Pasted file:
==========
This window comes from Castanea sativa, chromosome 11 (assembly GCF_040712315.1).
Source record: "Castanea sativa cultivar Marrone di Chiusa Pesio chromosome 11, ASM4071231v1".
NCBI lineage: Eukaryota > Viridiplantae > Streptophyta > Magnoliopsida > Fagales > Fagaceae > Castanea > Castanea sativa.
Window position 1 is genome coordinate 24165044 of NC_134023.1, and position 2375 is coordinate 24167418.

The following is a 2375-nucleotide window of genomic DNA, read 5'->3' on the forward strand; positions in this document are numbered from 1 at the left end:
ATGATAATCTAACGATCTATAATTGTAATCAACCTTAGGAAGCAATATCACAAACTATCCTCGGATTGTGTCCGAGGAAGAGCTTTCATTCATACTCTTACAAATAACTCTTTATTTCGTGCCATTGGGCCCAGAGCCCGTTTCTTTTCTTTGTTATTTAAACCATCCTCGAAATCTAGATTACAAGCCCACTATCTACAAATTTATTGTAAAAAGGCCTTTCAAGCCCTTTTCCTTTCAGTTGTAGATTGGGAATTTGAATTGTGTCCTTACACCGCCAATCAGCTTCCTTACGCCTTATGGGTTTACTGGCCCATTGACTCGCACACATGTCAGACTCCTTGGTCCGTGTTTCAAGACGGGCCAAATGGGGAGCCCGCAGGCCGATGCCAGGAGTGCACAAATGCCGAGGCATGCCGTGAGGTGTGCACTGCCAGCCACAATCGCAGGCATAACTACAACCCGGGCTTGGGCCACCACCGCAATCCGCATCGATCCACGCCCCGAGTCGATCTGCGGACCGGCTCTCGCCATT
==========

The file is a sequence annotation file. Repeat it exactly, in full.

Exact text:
This window comes from Castanea sativa, chromosome 11 (assembly GCF_040712315.1).
Source record: "Castanea sativa cultivar Marrone di Chiusa Pesio chromosome 11, ASM4071231v1".
NCBI lineage: Eukaryota > Viridiplantae > Streptophyta > Magnoliopsida > Fagales > Fagaceae > Castanea > Castanea sativa.
Window position 1 is genome coordinate 24165044 of NC_134023.1, and position 2375 is coordinate 24167418.

The following is a 2375-nucleotide window of genomic DNA, read 5'->3' on the forward strand; positions in this document are numbered from 1 at the left end:
ATGATAATCTAACGATCTATAATTGTAATCAACCTTAGGAAGCAATATCACAAACTATCCTCGGATTGTGTCCGAGGAAGAGCTTTCATTCATACTCTTACAAATAACTCTTTATTTCGTGCCATTGGGCCCAGAGCCCGTTTCTTTTCTTTGTTATTTAAACCATCCTCGAAATCTAGATTACAAGCCCACTATCTACAAATTTATTGTAAAAAGGCCTTTCAAGCCCTTTTCCTTTCAGTTGTAGATTGGGAATTTGAATTGTGTCCTTACACCGCCAATCAGCTTCCTTACGCCTTATGGGTTTACTGGCCCATTGACTCGCACACATGTCAGACTCCTTGGTCCGTGTTTCAAGACGGGCCAAATGGGGAGCCCGCAGGCCGATGCCAGGAGTGCACAAATGCCGAGGCATGCCGTGAGGTGTGCACTGCCAGCCACAATCGCAGGCATAACTACAACCCGGGCTTGGGCCACCACCGCAATCCGCATCGATCCACGCCCCGAGTCGATCTGCGGACCGGCTCTCGCCATT